The legacy of Art Deco Jewelry

Art Deco jewelry is by and large “white jewelry” consisting of white metals such as Platinum. Platinum was first used in jewelry at the end of the 19th century, and with the advancement in technology that allowed platinum to be easily worked. Platinum, which could be manipulated to create fine and durable settings that, unlike silver, did not tarnish.


Around this time, the technology for diamond cutting also improved, so jewelers were able to achieve various geometric cuts. This was an opportune moment to create beautiful jewelry that was inspired by cubism. Art Deco is known for its clean lines and simple shapes were juxtaposed to create beautiful compositions.


While a lot of jewelry from this period was black and white — the black coming from the use of onyx or black enamel and the white from rock crystal and diamonds, there is plenty color in Art Deco jewelry. A perfect accent to diamonds in platinum settings included blue sapphires, emeralds and rubies and these stones were also used in combination with each other. Many designers employed coral, jade and lapis Lazuli too.


Designers also incorporated machine parts, such as ball bearings, into their designs. For them, jewelry was more than adornment; it was part of the art world. In his 1931 book, Jewelry and Gold, Fouquet fils wrote that “jewelry and gold pieces must be works of art while also responding to the same needs as industrial objects.” Fouquet was well known in the world of jewelry, and many of his designs were inspired by African art, another major influence on the Art Deco period.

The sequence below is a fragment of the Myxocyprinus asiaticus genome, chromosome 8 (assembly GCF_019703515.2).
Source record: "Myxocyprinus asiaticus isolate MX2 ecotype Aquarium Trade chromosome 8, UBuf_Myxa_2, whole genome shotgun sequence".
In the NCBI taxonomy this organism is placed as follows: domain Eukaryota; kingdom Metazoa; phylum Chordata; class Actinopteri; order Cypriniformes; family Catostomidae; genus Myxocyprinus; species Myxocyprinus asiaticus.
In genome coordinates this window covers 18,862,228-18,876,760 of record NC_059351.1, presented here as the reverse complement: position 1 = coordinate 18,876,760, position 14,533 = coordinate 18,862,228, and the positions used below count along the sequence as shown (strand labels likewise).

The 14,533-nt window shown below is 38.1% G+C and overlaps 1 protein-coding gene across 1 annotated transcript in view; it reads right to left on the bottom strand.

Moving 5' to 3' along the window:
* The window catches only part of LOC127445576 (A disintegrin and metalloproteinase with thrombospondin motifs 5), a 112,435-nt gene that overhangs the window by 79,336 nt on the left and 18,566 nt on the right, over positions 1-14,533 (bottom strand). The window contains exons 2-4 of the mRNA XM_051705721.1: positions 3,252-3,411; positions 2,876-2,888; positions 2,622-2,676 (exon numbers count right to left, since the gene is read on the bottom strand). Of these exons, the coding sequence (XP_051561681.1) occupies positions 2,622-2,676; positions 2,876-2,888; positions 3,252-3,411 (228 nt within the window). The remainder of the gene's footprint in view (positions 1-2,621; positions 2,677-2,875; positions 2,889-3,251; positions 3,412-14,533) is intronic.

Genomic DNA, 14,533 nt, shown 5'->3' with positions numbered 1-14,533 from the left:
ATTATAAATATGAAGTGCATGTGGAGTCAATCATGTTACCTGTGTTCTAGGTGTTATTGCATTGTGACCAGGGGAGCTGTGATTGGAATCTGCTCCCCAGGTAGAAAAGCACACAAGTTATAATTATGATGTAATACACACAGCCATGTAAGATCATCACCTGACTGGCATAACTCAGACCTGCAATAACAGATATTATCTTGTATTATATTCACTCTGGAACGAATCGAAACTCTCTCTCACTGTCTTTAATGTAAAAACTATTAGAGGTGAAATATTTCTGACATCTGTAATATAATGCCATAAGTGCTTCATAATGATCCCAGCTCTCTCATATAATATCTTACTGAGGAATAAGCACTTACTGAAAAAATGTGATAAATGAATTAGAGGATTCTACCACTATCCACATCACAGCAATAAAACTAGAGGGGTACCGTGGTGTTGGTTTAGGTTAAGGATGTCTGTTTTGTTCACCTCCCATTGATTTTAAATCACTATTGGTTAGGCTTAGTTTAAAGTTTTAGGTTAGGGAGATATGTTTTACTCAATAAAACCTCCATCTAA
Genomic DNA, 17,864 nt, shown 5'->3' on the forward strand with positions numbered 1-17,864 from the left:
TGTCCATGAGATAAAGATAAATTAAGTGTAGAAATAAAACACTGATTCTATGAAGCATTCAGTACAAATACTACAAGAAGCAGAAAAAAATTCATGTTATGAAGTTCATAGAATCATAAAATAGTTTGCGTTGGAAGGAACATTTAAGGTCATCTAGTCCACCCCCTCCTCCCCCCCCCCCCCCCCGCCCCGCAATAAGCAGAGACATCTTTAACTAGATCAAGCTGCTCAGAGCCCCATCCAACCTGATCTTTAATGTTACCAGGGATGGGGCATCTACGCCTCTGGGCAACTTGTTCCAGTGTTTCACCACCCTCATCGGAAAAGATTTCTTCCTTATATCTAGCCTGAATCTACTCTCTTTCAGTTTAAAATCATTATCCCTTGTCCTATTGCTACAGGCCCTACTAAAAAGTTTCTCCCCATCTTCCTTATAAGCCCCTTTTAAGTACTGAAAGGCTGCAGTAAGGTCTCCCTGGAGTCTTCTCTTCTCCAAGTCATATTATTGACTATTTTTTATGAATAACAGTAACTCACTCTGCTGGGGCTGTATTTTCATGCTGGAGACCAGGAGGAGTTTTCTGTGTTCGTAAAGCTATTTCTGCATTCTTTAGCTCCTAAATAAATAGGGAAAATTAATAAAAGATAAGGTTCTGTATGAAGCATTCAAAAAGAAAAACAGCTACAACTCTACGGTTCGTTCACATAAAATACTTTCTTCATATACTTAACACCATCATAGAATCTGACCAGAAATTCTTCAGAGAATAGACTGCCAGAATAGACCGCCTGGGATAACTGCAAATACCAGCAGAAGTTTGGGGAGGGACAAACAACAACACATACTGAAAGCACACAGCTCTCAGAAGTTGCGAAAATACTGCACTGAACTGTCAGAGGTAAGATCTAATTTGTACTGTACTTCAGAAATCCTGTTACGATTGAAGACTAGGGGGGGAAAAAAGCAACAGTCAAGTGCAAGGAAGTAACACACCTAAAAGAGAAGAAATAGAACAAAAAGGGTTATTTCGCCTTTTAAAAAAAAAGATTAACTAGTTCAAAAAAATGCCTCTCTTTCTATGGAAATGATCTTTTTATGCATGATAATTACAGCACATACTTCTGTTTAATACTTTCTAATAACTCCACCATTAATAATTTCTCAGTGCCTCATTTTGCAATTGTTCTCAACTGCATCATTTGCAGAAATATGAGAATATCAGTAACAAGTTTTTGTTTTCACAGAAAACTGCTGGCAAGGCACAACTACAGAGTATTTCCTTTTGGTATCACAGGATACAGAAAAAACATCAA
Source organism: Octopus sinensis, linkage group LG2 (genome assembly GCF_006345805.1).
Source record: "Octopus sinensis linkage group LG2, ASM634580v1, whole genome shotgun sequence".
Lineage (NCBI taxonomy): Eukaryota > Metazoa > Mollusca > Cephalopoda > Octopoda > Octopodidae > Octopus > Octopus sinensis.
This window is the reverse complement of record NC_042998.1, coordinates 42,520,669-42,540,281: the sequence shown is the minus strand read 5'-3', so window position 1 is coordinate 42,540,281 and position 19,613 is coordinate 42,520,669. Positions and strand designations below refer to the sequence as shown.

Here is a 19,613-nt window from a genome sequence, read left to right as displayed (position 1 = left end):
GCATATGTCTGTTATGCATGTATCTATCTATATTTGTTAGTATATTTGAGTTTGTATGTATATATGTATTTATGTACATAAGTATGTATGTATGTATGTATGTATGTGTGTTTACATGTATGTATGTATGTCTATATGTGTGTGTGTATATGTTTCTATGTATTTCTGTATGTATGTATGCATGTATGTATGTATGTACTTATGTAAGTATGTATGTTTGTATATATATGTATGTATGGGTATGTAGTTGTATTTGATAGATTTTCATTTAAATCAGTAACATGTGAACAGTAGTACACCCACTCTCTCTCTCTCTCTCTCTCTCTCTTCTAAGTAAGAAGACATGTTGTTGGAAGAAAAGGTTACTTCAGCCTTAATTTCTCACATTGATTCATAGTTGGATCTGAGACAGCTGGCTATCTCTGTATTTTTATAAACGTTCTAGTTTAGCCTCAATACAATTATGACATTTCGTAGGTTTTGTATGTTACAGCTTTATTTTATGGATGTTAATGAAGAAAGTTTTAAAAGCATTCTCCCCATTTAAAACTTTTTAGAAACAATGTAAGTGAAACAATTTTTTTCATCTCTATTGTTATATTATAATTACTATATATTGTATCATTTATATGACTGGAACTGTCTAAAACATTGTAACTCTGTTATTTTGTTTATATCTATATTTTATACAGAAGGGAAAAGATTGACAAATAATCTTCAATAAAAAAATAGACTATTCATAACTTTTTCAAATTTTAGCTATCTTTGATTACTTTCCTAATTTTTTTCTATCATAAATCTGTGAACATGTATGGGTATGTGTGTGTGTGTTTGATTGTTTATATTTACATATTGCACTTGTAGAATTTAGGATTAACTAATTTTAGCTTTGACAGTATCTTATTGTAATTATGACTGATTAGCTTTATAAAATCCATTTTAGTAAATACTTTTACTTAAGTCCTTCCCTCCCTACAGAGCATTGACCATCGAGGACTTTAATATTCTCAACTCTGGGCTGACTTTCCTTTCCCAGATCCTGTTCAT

A lot of the jewelry produced during this time nodded to current fashion trends, and women often accessorized their accessories. The cloche hat was often accented with geometric diamond brooches or double-clip brooches. Backless evening dresses looked fabulous with sautoir necklaces, and long pearl necklaces that ended with tassels, popular during the Edwardian period, were favored by women everywhere, including Coco Chanel.


Dresses with short sleeves required bangles and flexible diamond-lined bracelets, and while some women opted for single-strand diamonds on platinum. In addition to bracelets, women wore watches of all kinds, from wristwatches to long-chained pendant watches to lapel watches. The clock became a popular objet d’art, with some of the most astounding creations being made by Cartier. Finally, with the wrists, necks and ears covered, the only spot that needed to be dressed up were the fingers. Women went gaga for cocktail rings.

The Art Deco jewelry in South Asia became popular at the opening of the twentieth century. It was an inspiration to the jewelers of the 1920’s both stylistically and chromatically. Carved gemstones, were used as part of jewelry in the form of flowers, leaves, fruit and other colorful accents. Design motifs were also drawn from Islamic art with its stylized forms and colorful accents. Persian motifs included flowers, plants, and arabesques rendered sumptuously in emerald and sapphire. Chinese dragons and architectural motifs along with Oriental coral and pearls turned up extensively in Art Deco designs.


The Art Deco style in jewelry lasted through the 1930s, and it was only in the 1940s that there was a major shift in design. However, the Art Deco style witnessed a revival in the late 1960s, and even today jewelry designers continue to be inspired by the period.